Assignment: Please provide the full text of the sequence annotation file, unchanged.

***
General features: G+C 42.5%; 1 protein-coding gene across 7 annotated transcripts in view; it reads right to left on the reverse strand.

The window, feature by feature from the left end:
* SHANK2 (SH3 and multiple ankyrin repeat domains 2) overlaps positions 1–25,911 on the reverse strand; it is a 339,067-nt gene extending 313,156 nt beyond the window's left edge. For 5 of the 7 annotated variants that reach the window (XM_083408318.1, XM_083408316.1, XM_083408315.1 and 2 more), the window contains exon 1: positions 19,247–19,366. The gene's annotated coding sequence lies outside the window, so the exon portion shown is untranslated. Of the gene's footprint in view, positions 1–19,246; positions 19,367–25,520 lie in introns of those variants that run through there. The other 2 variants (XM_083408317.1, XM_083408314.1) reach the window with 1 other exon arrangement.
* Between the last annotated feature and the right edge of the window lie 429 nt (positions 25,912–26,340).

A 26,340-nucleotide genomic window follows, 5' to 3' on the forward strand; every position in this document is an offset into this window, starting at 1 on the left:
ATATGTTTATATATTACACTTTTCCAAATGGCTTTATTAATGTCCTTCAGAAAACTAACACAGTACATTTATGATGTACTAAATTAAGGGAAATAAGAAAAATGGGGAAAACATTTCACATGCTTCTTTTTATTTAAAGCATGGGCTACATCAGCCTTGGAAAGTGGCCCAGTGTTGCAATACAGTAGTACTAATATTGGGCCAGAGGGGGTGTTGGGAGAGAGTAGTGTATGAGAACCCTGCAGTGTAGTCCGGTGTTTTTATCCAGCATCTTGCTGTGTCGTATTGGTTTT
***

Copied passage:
General features: G+C 42.5%; 1 protein-coding gene across 7 annotated transcripts in view; it reads right to left on the reverse strand.

The window, feature by feature from the left end:
* SHANK2 (SH3 and multiple ankyrin repeat domains 2) overlaps positions 1–25,911 on the reverse strand; it is a 339,067-nt gene extending 313,156 nt beyond the window's left edge. For 5 of the 7 annotated variants that reach the window (XM_083408318.1, XM_083408316.1, XM_083408315.1 and 2 more), the window contains exon 1: positions 19,247–19,366. The gene's annotated coding sequence lies outside the window, so the exon portion shown is untranslated. Of the gene's footprint in view, positions 1–19,246; positions 19,367–25,520 lie in introns of those variants that run through there. The other 2 variants (XM_083408317.1, XM_083408314.1) reach the window with 1 other exon arrangement.
* Between the last annotated feature and the right edge of the window lie 429 nt (positions 25,912–26,340).

A 26,340-nucleotide genomic window follows, 5' to 3' on the forward strand; every position in this document is an offset into this window, starting at 1 on the left:
ATATGTTTATATATTACACTTTTCCAAATGGCTTTATTAATGTCCTTCAGAAAACTAACACAGTACATTTATGATGTACTAAATTAAGGGAAATAAGAAAAATGGGGAAAACATTTCACATGCTTCTTTTTATTTAAAGCATGGGCTACATCAGCCTTGGAAAGTGGCCCAGTGTTGCAATACAGTAGTACTAATATTGGGCCAGAGGGGGTGTTGGGAGAGAGTAGTGTATGAGAACCCTGCAGTGTAGTCCGGTGTTTTTATCCAGCATCTTGCTGTGTCGTATTGGTTTT